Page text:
"A few of the Dead were there and a couple of the New Riders as well. There were a couple of bottles of nitrous oxide off to the side with long tubes on them. Pigpen, the Dead's keyboard player, came in carrying this briefcase which had whiskey and the like, his little wet bar, and he started pouring drinks for everyone. Of course, everyone was passing around pot and there was smoking and there was the nitrous oxide, and it's already kind of a big party, right?

"Well, we started talking with them, saying that we wanted to play, and they said why don't you guys go up and we'll do a sound check and when the doors open, you can do a couple of tunes and we'll bring out the New Riders. So we grabbed Mike Jenkins, one of our roadies, and brought in our equipment and set it up. We played two songs, maybe three, and it's pretty loud--- at concert level--- and a few more people came in. There were maybe 200 people, most involved with the concert in some capacity.

"I'm up there playing when all of a sudden I hear what I thought was an explosion. I honestly thought a bomb had gone off. I looked up and at the opposite end of this huge room, a couple of double doors flew open and a crowd of people ran through them and up to the stage. They kept hitting it and hitting it, hundreds of them, pushing and pushing. Some had hit so hard that the impact knocked them a little unconscious, but they couldn't fall down because they were being held up by the mass of bodies."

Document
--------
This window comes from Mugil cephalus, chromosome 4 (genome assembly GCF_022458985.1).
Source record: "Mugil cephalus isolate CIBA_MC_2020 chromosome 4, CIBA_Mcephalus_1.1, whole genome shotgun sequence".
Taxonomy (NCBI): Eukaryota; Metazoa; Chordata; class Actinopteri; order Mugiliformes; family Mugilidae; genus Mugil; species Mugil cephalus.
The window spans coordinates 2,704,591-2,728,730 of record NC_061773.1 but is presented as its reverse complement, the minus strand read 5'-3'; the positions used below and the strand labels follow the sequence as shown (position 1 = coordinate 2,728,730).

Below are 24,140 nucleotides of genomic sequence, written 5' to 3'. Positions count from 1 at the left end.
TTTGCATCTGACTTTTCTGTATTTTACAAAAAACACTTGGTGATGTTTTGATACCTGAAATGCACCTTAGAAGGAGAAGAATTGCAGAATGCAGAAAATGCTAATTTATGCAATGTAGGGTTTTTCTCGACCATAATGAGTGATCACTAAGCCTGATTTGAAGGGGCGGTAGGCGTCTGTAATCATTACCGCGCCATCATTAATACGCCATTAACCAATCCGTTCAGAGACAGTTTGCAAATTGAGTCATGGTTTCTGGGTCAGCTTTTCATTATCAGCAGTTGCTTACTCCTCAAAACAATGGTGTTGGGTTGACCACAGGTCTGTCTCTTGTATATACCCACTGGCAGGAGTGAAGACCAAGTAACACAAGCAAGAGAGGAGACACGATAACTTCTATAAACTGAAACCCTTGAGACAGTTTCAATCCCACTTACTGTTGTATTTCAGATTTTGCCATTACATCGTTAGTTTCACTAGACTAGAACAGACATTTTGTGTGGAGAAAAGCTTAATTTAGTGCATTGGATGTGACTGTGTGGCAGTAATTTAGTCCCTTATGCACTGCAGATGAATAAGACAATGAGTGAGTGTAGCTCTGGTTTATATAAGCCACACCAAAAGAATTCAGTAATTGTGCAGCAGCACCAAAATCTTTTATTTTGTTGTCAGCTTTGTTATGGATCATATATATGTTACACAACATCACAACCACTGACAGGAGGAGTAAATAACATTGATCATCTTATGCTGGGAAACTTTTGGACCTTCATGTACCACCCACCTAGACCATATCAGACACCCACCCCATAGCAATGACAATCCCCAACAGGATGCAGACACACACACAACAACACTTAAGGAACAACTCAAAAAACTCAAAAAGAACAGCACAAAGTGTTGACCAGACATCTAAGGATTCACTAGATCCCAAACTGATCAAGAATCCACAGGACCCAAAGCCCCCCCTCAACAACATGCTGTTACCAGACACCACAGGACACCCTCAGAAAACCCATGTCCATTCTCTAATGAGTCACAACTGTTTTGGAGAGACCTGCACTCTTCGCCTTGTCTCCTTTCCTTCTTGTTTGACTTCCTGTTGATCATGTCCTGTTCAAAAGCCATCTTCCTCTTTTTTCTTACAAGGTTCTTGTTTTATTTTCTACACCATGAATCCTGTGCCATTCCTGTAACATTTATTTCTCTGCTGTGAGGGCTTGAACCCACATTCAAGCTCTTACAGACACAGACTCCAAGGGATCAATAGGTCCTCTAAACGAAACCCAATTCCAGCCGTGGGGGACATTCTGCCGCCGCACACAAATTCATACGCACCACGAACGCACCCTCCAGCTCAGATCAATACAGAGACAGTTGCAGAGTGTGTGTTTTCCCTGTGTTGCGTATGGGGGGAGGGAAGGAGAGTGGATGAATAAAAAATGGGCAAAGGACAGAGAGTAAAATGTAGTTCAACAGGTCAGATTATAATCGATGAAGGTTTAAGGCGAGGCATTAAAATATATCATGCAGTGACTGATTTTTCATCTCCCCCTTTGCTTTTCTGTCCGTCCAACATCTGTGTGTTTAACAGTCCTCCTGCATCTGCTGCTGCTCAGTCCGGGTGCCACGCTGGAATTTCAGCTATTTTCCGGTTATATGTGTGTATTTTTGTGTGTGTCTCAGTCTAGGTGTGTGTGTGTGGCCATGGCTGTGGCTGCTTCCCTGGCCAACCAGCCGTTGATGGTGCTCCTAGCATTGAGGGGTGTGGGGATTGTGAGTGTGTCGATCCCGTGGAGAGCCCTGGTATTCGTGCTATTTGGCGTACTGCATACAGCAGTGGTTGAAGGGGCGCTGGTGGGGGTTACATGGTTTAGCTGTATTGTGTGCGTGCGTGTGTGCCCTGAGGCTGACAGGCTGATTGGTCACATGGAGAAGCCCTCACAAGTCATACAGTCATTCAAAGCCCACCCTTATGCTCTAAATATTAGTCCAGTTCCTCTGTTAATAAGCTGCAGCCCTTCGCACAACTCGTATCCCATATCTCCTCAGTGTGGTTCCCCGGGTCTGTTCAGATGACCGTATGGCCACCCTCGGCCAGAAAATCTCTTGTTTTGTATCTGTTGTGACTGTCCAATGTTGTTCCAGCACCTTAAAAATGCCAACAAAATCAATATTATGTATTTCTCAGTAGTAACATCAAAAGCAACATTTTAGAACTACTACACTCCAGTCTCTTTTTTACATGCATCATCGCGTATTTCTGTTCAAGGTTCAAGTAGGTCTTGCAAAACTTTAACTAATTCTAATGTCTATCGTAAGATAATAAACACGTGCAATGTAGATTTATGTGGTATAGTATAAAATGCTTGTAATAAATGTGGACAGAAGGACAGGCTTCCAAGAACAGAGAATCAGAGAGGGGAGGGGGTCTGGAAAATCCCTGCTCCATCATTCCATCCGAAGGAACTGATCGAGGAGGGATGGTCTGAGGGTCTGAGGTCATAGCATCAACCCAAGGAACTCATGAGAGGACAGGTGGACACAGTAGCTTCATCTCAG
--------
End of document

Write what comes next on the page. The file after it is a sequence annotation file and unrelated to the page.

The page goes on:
"When they hit the stage," Lowry continued, "it had knocked the wind out of them, so we stopped playing and went into rescue mode, lifting people up, carrying them across the stage to the back of the building where there was, I think, an ambulance. We laid them down outside until they could be revived. Some had to be taken to the hospital.

"That stage was big, four feet tall and a good twenty-five feet deep, right? And I don't know how wide it was, but that whole stage got moved back a couple of feet. Just from that. I mean, all bets were off. There was no security and it was out of control.

"Carl Pennington, the concert promoter, came up onstage and the Dead's road manager threw him against the wall. He was screaming at Carl, saying what the hell is going on and get this under control and Carl was yelling that it wasn't his fault, that he had no control. Carl finally grabbed the microphone and started screaming at the crowd, like, you ***holes, you really screwed this up for me and I'll never be able to promote another concert here. And the crowd got ugly real fast. They started throwing things and screaming and yelling and trying to grab him. I was actually in fear for my life at that point. I got behind my amp and looked over at the crowd, trying to find a route of escape. It was mass hysteria.

"Then, Phil Lesh walked up to the microphone and said, 'Hey, man, don't lay your bummer on your brothers,' and the whole crowd goes, YEEEAAAHHH!. Carl's shoulders dropped and he walked off the stage. The New Riders had gotten onstage and the drummer and bass player started a beat and when the rest of the band came in, everything went phhht! It calmed down. You still had this feeling that there was no authority or control over the situation, but it had calmed down enough that the concert could go on. And when the New Riders finished their set, the Dead came on and played for four hours."

The problem had evidently developed because someone had counterfeited concert tickets. The facility, designed to hold maybe three to four thousand, faced a crowd of close to eight thousand. When the crowd became aware, it was every person for him- or herself. In the melee, the tall floor-to-ceiling windows in the entrance shattered and the crowd stampeded.

"Our roadie, Mike Jenkins, was trapped under the stage for over half an hour," said Lowry. "It's hard to describe what the situation really was. You've been to big concerts and you know how without proper security, they can turn into their own beast and create this whole different environment? That was it."